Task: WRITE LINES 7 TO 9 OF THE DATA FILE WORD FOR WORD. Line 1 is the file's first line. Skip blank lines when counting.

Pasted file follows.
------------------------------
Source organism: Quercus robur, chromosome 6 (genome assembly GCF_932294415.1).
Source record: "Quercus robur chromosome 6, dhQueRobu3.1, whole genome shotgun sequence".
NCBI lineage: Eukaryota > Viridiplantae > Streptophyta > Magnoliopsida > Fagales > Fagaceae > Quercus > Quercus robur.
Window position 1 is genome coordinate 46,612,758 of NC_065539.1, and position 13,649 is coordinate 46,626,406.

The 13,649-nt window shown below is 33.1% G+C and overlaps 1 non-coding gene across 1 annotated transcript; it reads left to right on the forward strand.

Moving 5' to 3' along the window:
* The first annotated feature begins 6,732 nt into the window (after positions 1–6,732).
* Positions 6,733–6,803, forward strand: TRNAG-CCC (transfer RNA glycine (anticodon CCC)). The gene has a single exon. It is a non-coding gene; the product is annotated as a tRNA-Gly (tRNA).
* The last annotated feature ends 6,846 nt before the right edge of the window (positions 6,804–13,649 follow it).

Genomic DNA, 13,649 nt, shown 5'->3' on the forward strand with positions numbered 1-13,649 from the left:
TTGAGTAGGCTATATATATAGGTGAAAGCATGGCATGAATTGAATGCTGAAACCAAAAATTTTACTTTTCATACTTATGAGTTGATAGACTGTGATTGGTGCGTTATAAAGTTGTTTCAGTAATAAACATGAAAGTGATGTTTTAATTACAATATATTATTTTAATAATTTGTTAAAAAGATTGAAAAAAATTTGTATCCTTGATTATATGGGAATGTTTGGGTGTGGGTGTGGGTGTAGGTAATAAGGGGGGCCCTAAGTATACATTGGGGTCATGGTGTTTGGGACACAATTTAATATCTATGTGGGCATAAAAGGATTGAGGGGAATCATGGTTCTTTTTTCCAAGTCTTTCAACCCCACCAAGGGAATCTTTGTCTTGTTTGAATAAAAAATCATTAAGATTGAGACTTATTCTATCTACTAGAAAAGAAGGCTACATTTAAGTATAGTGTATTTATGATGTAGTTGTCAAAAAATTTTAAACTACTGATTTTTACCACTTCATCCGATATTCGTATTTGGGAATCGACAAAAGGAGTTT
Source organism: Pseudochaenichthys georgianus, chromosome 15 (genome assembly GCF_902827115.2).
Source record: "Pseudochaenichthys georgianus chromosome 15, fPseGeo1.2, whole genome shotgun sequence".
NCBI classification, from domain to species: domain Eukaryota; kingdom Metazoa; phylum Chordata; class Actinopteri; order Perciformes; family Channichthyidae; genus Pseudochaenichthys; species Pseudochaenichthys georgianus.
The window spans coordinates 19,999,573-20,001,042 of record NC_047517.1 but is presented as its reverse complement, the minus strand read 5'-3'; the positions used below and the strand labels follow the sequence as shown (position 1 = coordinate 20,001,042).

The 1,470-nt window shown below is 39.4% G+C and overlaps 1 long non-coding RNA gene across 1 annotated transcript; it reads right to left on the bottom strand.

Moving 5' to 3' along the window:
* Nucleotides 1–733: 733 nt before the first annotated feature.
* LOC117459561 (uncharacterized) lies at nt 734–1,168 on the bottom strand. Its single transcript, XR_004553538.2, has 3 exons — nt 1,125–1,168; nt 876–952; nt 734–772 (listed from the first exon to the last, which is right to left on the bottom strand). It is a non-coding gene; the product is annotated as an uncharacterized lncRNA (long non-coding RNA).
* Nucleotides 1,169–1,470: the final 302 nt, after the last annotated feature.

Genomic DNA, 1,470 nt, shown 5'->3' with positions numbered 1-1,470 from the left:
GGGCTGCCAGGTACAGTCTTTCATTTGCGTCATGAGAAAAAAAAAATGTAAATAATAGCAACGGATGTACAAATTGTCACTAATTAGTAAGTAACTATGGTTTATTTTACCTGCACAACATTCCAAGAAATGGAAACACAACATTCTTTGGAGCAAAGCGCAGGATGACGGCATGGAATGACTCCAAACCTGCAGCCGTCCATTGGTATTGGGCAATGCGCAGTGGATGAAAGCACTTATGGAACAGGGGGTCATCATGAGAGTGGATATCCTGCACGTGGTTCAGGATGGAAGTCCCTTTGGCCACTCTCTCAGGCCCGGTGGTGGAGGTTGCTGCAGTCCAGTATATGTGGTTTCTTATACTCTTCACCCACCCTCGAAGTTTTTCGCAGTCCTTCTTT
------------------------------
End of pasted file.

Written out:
* The first annotated feature begins 6,732 nt into the window (after positions 1–6,732).
* Positions 6,733–6,803, forward strand: TRNAG-CCC (transfer RNA glycine (anticodon CCC)). The gene has a single exon. It is a non-coding gene; the product is annotated as a tRNA-Gly (tRNA).
* The last annotated feature ends 6,846 nt before the right edge of the window (positions 6,804–13,649 follow it).